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SRI LANKA: Victims find solace in prayers

by Koh Lay Chin, The New Straits Times, Jan 8, 2005

MORATUWA, Sri Lanka -- In this grief-stricken country, many are turning to people like Harankave Sunande for comfort, hope and to make some sense of the disaster which hit them on Dec 26.

The 75-year-old monk spends hours every night with survivors in Sri Nyanobase Buddhist Temple, which doubles up as a relief camp in Galle.

A tiny yellow bulb casts an ethereal glow on a group huddled around him as he tells them stories about Buddha?s experiences with hardship. Old women hold their hands in prayer while young children listen wide-eyed to the old man in saffron robes.

<< RAPT ATTENTION: Tsunami victims listening to Sunande?s plea to be patient at the Sri Nyanobase Buddhist Temple which doubles up as a refugee centre in Galle.

"It makes us a little happier to hear the stories," Erandi Edirisinghe, 13, whispers.

Buddhist monks have been going from camp to camp in vans to pass out blessed water. Muslim groups have been travelling from home to home in several areas like Katugoda to talk and pray with those in mourning.

Almost every day, churches hold memorial services and hold special sessions to answer questions such as "How do we understand the tsunami disaster?" and "What answers do we give to each other?"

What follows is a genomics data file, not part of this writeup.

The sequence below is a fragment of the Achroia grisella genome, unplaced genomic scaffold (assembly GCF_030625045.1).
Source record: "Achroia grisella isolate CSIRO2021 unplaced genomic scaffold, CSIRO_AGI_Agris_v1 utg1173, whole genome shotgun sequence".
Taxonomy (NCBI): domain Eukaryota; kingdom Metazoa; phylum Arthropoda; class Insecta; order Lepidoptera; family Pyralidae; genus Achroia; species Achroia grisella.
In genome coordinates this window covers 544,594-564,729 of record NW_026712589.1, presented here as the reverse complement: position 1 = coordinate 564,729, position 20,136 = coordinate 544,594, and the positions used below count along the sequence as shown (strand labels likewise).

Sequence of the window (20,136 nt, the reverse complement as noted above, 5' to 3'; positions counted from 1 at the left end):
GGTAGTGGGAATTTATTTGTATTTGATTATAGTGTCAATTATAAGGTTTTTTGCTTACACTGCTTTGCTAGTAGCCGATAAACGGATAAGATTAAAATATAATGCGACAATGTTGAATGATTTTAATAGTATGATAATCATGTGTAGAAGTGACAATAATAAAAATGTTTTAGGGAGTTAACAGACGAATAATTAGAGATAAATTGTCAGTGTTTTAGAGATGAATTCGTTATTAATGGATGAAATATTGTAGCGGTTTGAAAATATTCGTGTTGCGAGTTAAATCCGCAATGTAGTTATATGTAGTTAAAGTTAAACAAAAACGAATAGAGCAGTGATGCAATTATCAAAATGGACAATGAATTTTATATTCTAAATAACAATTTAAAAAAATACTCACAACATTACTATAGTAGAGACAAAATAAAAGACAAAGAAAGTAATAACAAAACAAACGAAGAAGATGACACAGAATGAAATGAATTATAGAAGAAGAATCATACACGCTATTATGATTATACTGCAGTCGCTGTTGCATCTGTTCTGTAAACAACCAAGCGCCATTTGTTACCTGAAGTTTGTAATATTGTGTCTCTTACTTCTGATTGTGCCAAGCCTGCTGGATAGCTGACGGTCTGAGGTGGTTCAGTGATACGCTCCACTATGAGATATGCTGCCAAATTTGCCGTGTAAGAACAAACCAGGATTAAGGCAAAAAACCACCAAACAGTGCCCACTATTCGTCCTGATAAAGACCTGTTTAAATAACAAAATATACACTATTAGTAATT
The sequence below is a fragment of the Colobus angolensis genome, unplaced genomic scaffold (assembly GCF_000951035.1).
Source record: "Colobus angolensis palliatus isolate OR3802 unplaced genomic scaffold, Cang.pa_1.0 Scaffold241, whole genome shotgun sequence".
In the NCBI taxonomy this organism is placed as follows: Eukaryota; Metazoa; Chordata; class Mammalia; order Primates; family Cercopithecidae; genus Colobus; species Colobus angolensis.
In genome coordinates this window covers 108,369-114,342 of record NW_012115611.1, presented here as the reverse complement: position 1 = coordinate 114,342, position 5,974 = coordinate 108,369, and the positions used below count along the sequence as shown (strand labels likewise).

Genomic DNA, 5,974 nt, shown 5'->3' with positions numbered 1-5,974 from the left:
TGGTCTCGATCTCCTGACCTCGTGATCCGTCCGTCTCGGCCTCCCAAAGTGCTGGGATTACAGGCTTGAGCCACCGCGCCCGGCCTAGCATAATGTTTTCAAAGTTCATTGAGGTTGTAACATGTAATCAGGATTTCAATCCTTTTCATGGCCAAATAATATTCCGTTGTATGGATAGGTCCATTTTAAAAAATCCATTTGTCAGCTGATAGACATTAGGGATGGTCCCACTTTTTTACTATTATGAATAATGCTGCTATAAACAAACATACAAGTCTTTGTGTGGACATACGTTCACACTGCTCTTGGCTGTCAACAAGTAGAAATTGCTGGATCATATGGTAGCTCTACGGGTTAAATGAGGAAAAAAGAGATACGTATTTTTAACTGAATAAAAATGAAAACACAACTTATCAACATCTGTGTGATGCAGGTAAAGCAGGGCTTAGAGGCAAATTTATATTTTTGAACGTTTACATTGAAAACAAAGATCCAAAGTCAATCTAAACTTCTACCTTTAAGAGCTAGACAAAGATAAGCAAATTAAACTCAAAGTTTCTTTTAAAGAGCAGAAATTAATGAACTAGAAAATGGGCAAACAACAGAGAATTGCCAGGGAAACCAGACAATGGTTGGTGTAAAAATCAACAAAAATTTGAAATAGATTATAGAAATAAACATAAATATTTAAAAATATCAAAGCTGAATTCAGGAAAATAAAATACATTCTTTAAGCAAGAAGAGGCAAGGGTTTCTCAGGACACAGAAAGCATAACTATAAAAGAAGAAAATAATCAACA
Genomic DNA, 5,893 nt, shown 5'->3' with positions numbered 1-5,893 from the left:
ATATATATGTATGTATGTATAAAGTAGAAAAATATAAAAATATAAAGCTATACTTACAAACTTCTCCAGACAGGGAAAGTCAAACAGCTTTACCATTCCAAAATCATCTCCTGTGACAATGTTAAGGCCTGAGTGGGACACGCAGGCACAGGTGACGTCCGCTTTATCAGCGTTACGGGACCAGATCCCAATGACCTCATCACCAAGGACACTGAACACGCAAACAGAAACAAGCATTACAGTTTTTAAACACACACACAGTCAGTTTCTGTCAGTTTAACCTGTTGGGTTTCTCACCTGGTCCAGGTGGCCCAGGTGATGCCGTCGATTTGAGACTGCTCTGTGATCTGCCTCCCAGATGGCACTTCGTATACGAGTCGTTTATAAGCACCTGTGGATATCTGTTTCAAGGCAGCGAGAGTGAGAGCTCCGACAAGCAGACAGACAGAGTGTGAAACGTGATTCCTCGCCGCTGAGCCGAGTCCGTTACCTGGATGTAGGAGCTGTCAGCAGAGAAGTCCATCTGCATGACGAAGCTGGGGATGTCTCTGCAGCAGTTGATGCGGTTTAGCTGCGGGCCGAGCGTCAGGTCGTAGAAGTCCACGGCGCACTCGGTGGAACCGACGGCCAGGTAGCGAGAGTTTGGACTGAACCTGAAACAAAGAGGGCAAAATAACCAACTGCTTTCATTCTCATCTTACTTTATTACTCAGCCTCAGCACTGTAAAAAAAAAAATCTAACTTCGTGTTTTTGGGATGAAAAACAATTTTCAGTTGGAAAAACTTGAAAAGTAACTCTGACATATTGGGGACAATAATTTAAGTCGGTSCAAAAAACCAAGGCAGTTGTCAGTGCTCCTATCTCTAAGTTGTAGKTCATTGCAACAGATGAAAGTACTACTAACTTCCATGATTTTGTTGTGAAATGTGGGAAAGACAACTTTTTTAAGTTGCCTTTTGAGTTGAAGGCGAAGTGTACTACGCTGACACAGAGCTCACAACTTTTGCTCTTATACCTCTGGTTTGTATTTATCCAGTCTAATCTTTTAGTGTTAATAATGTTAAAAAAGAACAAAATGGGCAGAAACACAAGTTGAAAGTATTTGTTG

The harsh reality of reconstruction in Sri Lanka is softened by prayer, says 47-year-old survivor Nande Galappathie, who still insists on staying in a Galle church despite her family asking her to return with them to their home in Pitiduwa.

Religious belief plays an integral role in this country of various faiths, evident by the number of shrines, religious statues and spiritual effigies by the roadside.

With so many struggling to make sense of the disaster which has taken around 30,000 lives, some have even turned to folklore and legend as explanations for why the catastrophe happened.

"Some believe that on the day of the tsunami, there was a ceremony to dot under the eyes of a huge Buddha statue in Kandeviharaya temple (in Aluthgama) for the first time," executive assistant manager of Berjaya Mount Royal Beach Hotel Harsha Jayasinghe said.

He said the dotting under the eyes, a spiritual tradition, was opposed by some who disagreed on the inappropriate timing of the rite.

It is now rumoured among Buddhists in Matara down south, he said, that the ceremony was ominous and brought about the unforgiving tidal waves.

People are also referring to the famous "Vihara Mahad Devi" legend which talks about a curse which caused earthquake in the sea and tidal waves 2,000 years ago, similar to the one which happened on Dec 26.

In the devastated areas in Moratuwa, people are talking about the huge number of Buddhist and Christian statues by the roadside which they say were "miraculously" unscathed by the waves.

Many statues of Buddha and the Virgin Mary, which are placed on stone structures or pillars, still stand while the homes and shoplots directly behind or beside them are destroyed.

"It is strange, but if you travel on Galle Road the statues can?t be missed. You can look left and right and almost all of them are still there.

"I am not sure what to make of it, but I think it could be a sign that it was us humans who had sinned," said Ranjith Athukovale, a local guide.

Another topic of conversation ? the Kachimalai Mosque in Beruwala, which has a large population of Muslims.

The mosque stands on a rocky head land right next to the sea, but suffered no damage on Dec 26.



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